September 27, 2014

Book publishing trends for 2014? The Huffington Post predicts



Among them is that the quality of writing will be an integral part of the success of a book. My question is what constitutes "quality of writing." For example, would The DaVinci Code be considered "quality writing"? If so, well, whatever...

July 14, 2014

Remember "Up Against the Wall?" Pass on the Tradition

May 23, 2014

Baby boomer favorite foreign film - 400 blows

Poster cost $14.99 - about the price of a movie ticket nowadays.
Buy at Art.com
The 400 Blows
Buy From Art.com

May 18, 2014

Baby Boomer Bargain: $39 for excellent prescription glasses with titanium frames

Cheap eyeglasses with titanium frames: here's proof: Is there such a thing as a "good deal"?  Prescription glasses at those stores that say "Get 2 pairs for $69.00" is a total deception; it doesn't cover tinting, UV protection, warranty. All you get is a cheap frame and two pieces of glass, and they have to be single vision. When you add up the 'options' the price is about $170.00 for ONE pair of glasses.

I ordered my prescription glasses from the glassesshop, and got them for about $48.00, which included shipping charges (I also had a 20% discount coupon, so the final price was $40). They fit better and are of a superior quality to any glasses I've bought at lenscrafters, costco, or the 'discount' place. They're made with titanium, have UV protection, tinting, warranty Mine need to be good since I'm a photographer.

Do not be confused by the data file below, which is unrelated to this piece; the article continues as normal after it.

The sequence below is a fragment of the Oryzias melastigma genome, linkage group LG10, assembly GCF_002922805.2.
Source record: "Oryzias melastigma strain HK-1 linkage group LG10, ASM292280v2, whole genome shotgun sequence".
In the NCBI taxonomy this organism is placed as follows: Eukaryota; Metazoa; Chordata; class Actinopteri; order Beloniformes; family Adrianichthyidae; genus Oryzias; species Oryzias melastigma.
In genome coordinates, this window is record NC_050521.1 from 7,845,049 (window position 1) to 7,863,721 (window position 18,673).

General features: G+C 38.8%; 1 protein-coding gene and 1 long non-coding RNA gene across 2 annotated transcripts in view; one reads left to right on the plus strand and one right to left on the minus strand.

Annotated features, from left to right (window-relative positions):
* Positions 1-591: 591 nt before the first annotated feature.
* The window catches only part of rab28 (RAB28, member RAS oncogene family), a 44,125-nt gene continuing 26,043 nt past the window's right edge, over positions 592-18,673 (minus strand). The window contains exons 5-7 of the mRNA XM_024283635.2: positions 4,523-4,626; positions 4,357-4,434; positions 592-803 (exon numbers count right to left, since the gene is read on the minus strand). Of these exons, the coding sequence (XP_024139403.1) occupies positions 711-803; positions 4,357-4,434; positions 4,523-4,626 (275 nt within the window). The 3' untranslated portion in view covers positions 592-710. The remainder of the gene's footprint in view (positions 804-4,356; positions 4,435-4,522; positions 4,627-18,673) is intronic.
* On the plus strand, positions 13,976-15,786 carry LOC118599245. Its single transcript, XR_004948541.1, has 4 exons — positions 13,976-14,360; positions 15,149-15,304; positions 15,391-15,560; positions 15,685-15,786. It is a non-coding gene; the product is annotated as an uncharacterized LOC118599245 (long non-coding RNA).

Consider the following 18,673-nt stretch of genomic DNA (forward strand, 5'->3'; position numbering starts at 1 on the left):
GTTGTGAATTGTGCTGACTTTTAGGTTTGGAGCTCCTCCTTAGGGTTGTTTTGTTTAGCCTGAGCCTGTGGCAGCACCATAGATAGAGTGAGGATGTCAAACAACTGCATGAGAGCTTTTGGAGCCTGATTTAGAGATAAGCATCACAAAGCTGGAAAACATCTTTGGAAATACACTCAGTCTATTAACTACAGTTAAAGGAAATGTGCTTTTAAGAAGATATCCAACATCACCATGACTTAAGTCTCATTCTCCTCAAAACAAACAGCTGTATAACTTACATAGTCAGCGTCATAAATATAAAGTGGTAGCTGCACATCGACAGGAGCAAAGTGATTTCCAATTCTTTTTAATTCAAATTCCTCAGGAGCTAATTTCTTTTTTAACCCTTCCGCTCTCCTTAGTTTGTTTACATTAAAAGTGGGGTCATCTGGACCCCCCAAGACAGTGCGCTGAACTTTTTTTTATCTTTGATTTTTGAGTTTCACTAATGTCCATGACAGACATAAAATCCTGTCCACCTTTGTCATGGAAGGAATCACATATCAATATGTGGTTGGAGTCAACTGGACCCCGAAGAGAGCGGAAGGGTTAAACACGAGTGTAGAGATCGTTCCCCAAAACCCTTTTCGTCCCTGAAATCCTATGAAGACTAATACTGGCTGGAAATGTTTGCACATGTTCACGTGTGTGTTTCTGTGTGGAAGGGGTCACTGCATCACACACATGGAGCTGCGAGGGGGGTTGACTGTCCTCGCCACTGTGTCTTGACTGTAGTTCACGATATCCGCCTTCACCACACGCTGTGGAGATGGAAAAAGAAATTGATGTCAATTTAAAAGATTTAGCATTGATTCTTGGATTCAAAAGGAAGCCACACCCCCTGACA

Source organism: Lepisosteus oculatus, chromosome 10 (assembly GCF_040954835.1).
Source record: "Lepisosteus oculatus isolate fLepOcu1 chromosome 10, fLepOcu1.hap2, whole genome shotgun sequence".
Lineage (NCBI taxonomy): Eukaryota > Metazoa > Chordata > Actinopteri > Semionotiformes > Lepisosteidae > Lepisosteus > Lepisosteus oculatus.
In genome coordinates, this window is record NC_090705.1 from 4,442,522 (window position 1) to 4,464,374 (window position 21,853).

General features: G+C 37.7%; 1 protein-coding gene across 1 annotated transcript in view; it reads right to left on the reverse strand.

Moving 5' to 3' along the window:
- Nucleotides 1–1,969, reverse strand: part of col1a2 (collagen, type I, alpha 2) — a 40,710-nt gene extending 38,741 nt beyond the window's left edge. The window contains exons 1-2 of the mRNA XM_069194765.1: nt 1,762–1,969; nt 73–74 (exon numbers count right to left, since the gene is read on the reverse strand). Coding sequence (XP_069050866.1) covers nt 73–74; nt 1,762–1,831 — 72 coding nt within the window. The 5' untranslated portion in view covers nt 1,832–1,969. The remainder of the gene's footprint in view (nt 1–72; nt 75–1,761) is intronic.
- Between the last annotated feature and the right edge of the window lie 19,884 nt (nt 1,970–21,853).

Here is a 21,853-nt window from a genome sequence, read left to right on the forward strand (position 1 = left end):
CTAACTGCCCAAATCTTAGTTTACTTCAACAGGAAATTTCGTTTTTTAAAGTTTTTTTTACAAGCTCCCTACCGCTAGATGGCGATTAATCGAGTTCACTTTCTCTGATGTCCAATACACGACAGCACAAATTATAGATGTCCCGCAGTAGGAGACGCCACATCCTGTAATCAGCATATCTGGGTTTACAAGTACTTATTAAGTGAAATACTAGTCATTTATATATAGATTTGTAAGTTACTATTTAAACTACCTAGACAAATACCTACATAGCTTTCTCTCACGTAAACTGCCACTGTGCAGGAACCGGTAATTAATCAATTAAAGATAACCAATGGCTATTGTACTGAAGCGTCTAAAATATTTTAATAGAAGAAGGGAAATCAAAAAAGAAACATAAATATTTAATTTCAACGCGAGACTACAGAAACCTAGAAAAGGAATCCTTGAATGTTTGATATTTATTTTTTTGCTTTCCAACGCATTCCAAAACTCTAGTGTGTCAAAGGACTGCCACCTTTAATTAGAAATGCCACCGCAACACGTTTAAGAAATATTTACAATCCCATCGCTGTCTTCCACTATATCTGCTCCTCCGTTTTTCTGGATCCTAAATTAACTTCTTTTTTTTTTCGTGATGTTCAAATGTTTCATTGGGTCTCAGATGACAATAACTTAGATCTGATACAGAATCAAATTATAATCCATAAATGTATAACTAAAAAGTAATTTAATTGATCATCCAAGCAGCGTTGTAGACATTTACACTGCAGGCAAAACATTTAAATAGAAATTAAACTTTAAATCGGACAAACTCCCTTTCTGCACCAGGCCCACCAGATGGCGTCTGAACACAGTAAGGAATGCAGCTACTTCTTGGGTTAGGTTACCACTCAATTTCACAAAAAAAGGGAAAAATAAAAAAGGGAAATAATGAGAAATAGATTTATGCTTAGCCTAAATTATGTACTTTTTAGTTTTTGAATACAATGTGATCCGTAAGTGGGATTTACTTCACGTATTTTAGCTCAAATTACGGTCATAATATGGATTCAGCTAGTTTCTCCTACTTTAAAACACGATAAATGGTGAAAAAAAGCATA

A) You type in your prescription data (it's not rocket science--it's not even rocket art).
B) Try on any frame with the virtual face shape tool on the website.
C) All you need is a ruler to measure centimeters (distance between your pupils). It's the scale on the other side of inch scale.

You also get a hard eyeglass case, soft eyeglass case, and cleaning cloth. These glasses come directly from China. And if you are concerned about the trade disparity between U.S. and China, your purchase is not going to make a difference. 90% of eyeglass parts sold in the USA are from China. For skeptics, I'm exhibiting my order and eyeglass prescription. If you have a prescription, click on the image below and get started.

May 17, 2014

Is it crazy to spend hundreds of $$$ to learn Spanish?

The answer is YES! If you want to get ripped off by the expensive software programs for sale in shopping malls, go right ahead. You can buy equally good if not better Spanish language learning material for $39.00. Check out my recommendations for learning Spanish. I should know. I've published short stories in Spanish and read and speak it. There is one catch. The key to learning the language is that you really have to WORK AT IT!!!! Darn! Thought you had a great thing going there for a moment, didn't you?

May 15, 2014

Are these the best 10 films of the 1960's

If you want to see these films, click the widget on the right column on top of this page.